Kevin Conroy Sends Up Batman -- with Affection -- on Netflix's "Turbo FAST"
Comic books are not only only awesome and filled with amazing characters and great art,” the Punisher star says, “but they’re also filled with vitamin B. And, as you know, vitamin B is essential for brain function and nerves and all kinds of good stuff. We’re trying to encourage kids to read. It’s a great way to get kids to expand their minds. You know, in the ’50s, horror and science fiction comics were banned in the state of New York. I’m of a mind that anything society wants to ban is probably good for you.”
You’ll notice that Jane also stealthily works in a plug for Bad Planet, the 2006 miniseries he created with Steve Niles, Tim Bradstreet and Lewis LaRosa. Free Comic Book Day is Saturday, May 4.
Legal | The lawyer for Jack Kirby’s heirs asked the 2nd Circuit Court of Appeals on Wednesday to overturn a 2011 ruling that Marvel owns the copyrights to the characters the late artist co-created for the publisher, arguing that a federal judge misinterpreted the law. Attorney Marc Toberoff, who also represents the heirs of Superman creators Jerry Siegel and Joe Shuster in their fight against DC Comics, told a three-judge panel that a freelancer who gets paid only when a publisher likes his work is not, under copyright law, performing work for hire. Marvel countered that Stan Lee’s testimony established Kirby drew the contested works at the publisher’s behest; the Kirby family insists the lower court gave too much credence to Lee’s testimony. Kirby’s children filed 45 notices in 2009 in a bid to terminate their father’s assignment of copyright to characters ranging from the Fantastic Four and the Avengers to Thor and Iron Man under a provision of the 1976 U.S. Copyright Act. However, in July 2011, a judge determined those comics created between 1958 and 1963 were work made for hire and therefore ineligible for copyright termination. [Law360.com]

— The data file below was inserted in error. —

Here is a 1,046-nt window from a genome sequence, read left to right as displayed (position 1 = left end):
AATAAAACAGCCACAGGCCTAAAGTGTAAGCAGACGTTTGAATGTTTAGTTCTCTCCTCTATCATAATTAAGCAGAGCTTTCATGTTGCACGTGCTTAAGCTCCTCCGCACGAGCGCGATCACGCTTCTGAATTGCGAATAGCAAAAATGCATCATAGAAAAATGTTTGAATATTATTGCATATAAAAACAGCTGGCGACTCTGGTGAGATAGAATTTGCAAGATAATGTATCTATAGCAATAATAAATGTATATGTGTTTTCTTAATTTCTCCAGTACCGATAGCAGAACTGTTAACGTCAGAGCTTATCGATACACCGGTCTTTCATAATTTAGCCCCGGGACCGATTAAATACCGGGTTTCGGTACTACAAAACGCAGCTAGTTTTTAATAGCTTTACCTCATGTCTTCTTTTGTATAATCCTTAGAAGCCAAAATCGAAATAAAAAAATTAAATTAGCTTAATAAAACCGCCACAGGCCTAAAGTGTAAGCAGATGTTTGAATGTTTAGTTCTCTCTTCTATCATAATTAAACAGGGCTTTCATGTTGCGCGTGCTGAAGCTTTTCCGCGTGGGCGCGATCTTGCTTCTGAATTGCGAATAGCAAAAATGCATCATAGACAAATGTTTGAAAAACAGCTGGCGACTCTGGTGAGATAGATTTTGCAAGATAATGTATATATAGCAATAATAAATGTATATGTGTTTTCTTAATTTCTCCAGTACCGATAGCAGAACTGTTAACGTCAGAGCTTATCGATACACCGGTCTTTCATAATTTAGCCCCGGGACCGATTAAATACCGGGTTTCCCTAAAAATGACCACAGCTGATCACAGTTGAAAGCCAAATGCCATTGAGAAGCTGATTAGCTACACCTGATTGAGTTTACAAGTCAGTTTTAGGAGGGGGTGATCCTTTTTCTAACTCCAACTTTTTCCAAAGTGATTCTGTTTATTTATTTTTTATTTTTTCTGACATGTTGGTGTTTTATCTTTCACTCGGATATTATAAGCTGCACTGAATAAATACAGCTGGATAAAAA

If you’re attending Long Beach Comic Con next weekend, here’s a fine way to support a good cause while getting to hang out with some industry notables: Tickets are available on eBay for a meet and greet with writer Jimmy Palmiotti, artists Tim Bradstreet, Amanda Connor and Dave Johnson, and actor Thomas Jane from 5 to 7 p.m. Oct. 29 at Gladstone’s Restaurant.
Your $65 benefits The Hero Initiative, and gains you access to the private party — only 20 people can attend — with the five, who will be available for conversation and autographs (tickets include appetizers and two drinks). Sales close on Friday. Ticket buyers should bring a photo ID to the Hero Initiative booth at Long Beach Comic Con at 4:30 p.m. Oct. 29, where they will be escorted to Gladstone’s.